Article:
“Redoing the streetscape to create pedestrian activity is a benefit for the neighborhood and neighborhood development,” Henderson said. “The streetscape aspect creates a physical impression that there’s life and investment and activity going on. It’s going to be fantastic for commercial development.”
The city also is applying for funding through the same program to build sidewalks and bike lanes along Gurley Lane and South 12th Street, but the Elm project has priority, Reed said.
The downtown Tax Increment Financing Zone board struggled Thursday as an entrepreneur’s vision for a cottage development on Elm Avenue collided with the city’s decade-old vision for how the area should be redeveloped.
In the end, the entrepreneur, Nancy Grayson of Lula Jane’s bakery, got what she wanted: a TIF board recommendation for $145,384 to assist with the development of nine short-term rental cottages next to the bakery. The money would help fund sidewalks, lighting, trees and fencing in the public right of way to assist a $600,000 development of 320-square-foot cottages modeled on a development in Fredericksburg.
But to build the cottages tucked away from Elm Avenue as Grayson plans, she will have to get an official zoning variance to a downtown “overlay zone” that requires new structures to be built up to the sidewalk.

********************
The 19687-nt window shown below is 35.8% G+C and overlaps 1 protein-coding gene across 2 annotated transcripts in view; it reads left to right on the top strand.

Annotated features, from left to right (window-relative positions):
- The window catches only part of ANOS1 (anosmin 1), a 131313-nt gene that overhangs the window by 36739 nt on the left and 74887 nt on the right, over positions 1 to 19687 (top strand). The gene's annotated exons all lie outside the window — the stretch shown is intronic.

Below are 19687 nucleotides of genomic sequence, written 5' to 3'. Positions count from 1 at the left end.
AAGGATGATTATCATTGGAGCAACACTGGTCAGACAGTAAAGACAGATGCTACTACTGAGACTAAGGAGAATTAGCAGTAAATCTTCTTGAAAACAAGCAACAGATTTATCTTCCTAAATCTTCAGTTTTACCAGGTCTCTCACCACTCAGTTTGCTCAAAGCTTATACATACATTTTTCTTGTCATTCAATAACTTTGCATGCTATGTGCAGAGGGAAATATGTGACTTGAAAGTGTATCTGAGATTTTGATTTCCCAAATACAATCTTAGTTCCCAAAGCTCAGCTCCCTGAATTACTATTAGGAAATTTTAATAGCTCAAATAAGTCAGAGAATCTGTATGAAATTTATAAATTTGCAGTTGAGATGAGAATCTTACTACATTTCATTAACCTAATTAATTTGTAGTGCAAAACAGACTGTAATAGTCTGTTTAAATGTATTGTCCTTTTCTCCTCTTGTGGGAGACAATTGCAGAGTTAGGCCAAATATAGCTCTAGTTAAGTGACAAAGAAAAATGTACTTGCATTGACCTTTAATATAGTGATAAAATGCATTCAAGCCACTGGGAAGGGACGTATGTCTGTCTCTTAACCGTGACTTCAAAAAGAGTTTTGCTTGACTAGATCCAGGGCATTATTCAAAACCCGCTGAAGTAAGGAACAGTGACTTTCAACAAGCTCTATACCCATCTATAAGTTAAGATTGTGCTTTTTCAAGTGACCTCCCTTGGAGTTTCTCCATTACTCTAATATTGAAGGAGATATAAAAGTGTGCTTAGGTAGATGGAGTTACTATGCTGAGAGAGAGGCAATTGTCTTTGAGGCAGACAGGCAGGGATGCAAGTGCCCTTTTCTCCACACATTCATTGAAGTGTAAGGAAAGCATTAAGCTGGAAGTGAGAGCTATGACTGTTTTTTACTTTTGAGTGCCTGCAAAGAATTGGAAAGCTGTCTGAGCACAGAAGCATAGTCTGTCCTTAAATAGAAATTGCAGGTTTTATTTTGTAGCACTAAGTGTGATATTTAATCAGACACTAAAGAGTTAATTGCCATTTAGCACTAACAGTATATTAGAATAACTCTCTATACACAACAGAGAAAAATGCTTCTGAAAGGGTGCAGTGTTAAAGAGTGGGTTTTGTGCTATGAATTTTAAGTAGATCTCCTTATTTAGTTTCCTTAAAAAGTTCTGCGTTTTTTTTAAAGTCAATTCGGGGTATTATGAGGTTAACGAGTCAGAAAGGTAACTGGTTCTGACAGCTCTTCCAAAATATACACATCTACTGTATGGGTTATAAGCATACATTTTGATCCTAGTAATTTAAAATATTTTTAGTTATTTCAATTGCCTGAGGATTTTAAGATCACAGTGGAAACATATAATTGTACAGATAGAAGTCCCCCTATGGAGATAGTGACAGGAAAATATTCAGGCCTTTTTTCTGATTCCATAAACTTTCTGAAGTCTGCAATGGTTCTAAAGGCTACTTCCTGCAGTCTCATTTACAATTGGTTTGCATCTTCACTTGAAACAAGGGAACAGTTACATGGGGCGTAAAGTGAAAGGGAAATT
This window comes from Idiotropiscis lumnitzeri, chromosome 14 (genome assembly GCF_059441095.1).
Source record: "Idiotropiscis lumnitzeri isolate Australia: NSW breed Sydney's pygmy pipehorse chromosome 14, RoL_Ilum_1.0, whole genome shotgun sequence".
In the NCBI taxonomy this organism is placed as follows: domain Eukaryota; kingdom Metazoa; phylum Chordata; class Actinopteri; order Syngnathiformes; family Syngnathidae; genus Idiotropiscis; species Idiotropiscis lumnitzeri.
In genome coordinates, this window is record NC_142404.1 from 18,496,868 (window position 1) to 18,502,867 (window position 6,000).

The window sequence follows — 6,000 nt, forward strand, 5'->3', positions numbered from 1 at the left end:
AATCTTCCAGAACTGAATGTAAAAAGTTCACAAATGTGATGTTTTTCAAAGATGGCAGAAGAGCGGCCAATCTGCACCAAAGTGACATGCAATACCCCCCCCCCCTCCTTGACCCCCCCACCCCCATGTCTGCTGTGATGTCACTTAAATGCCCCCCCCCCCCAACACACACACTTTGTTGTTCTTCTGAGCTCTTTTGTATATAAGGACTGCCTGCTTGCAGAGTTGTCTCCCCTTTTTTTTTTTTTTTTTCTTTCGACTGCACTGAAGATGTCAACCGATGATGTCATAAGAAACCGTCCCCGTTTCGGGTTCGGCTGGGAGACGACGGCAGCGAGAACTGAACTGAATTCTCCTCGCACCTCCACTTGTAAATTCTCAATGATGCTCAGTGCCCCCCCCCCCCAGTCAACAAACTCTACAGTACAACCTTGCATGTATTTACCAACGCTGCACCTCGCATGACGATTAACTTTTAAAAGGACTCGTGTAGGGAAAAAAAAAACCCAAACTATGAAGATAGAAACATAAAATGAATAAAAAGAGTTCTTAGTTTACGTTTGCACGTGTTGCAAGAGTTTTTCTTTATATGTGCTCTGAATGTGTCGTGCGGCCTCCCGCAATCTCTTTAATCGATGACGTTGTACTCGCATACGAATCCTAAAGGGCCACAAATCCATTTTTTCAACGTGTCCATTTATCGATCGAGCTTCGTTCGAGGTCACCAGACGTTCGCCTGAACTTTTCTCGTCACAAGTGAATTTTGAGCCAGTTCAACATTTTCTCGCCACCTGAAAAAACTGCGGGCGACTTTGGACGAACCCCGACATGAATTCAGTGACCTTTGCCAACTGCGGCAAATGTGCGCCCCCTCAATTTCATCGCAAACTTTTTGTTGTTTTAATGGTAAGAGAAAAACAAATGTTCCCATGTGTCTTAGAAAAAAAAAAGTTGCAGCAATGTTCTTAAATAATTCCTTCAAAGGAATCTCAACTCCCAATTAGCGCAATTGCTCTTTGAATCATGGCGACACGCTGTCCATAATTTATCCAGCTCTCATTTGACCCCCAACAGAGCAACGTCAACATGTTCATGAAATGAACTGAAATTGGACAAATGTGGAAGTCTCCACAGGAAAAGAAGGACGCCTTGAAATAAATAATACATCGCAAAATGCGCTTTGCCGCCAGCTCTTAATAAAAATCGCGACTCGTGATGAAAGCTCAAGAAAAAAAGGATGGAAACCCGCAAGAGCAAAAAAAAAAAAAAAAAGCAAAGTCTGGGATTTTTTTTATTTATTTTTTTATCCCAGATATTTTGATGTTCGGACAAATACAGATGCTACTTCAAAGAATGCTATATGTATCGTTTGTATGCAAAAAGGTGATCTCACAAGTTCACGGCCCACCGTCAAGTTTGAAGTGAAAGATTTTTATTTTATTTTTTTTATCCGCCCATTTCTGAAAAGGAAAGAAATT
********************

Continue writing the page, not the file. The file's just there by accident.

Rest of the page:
The variance may seem technical, but it led to a tense debate at the TIF board meeting. City Center Waco executive director Megan Henderson, who scores TIF applicants for compliance with the city’s Imagine Waco Plan for Greater Downtown, recommended against the project because of the site design.
“It’s an exciting, ambitious and beautifully planned project,” Henderson said. “But we have grave reservations about a couple of aspects. . . . To fulfill Imagine Waco, it would need to have a different scale and orientation than . . . small cottages tucked away from the street.”
Grayson would not budge on the design. She said rather than redesign the Cottages on Elm project, she would leave the half-block permanently undeveloped.
“I would kill the whole project,” she said. “I plant trees, and it will go unused.”
Approving a variance to the site design standard is the job of the city’s Zoning Board of Adjustment, not the TIF board, which recommends incentives to the city council. The incentive money comes from a portion of property taxes paid on downtown properties.
Based on the Imagine Waco plan, the City Council in 2009 approved a zoning overlay district intended to create a better pedestrian experience in downtown and the Elm Avenue corridor. For new buildings, it regulates window and signage sizes, bars front parking lots and requires the front façade to be adjacent to the sidewalk.